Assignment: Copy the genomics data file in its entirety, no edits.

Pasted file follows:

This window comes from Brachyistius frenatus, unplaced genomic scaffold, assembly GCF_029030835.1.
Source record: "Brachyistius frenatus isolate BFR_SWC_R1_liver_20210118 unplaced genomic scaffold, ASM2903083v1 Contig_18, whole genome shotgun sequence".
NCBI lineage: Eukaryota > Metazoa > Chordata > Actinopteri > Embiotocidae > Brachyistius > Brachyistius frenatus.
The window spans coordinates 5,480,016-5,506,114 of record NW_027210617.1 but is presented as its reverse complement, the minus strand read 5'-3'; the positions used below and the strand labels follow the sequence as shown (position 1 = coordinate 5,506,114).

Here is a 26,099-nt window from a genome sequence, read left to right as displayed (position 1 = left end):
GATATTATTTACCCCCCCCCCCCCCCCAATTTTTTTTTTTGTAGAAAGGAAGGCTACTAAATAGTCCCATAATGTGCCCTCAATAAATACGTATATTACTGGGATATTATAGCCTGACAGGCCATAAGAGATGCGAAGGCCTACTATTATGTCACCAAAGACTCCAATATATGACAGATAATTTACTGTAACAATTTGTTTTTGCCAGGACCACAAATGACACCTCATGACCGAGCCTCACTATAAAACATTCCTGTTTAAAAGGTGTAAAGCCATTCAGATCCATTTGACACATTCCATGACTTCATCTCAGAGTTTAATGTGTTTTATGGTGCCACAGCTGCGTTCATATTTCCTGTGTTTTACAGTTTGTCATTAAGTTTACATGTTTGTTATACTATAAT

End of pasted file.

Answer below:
This window comes from Brachyistius frenatus, unplaced genomic scaffold, assembly GCF_029030835.1.
Source record: "Brachyistius frenatus isolate BFR_SWC_R1_liver_20210118 unplaced genomic scaffold, ASM2903083v1 Contig_18, whole genome shotgun sequence".
NCBI lineage: Eukaryota > Metazoa > Chordata > Actinopteri > Embiotocidae > Brachyistius > Brachyistius frenatus.
The window spans coordinates 5,480,016-5,506,114 of record NW_027210617.1 but is presented as its reverse complement, the minus strand read 5'-3'; the positions used below and the strand labels follow the sequence as shown (position 1 = coordinate 5,506,114).

Here is a 26,099-nt window from a genome sequence, read left to right as displayed (position 1 = left end):
GATATTATTTACCCCCCCCCCCCCCCCAATTTTTTTTTTTGTAGAAAGGAAGGCTACTAAATAGTCCCATAATGTGCCCTCAATAAATACGTATATTACTGGGATATTATAGCCTGACAGGCCATAAGAGATGCGAAGGCCTACTATTATGTCACCAAAGACTCCAATATATGACAGATAATTTACTGTAACAATTTGTTTTTGCCAGGACCACAAATGACACCTCATGACCGAGCCTCACTATAAAACATTCCTGTTTAAAAGGTGTAAAGCCATTCAGATCCATTTGACACATTCCATGACTTCATCTCAGAGTTTAATGTGTTTTATGGTGCCACAGCTGCGTTCATATTTCCTGTGTTTTACAGTTTGTCATTAAGTTTACATGTTTGTTATACTATAAT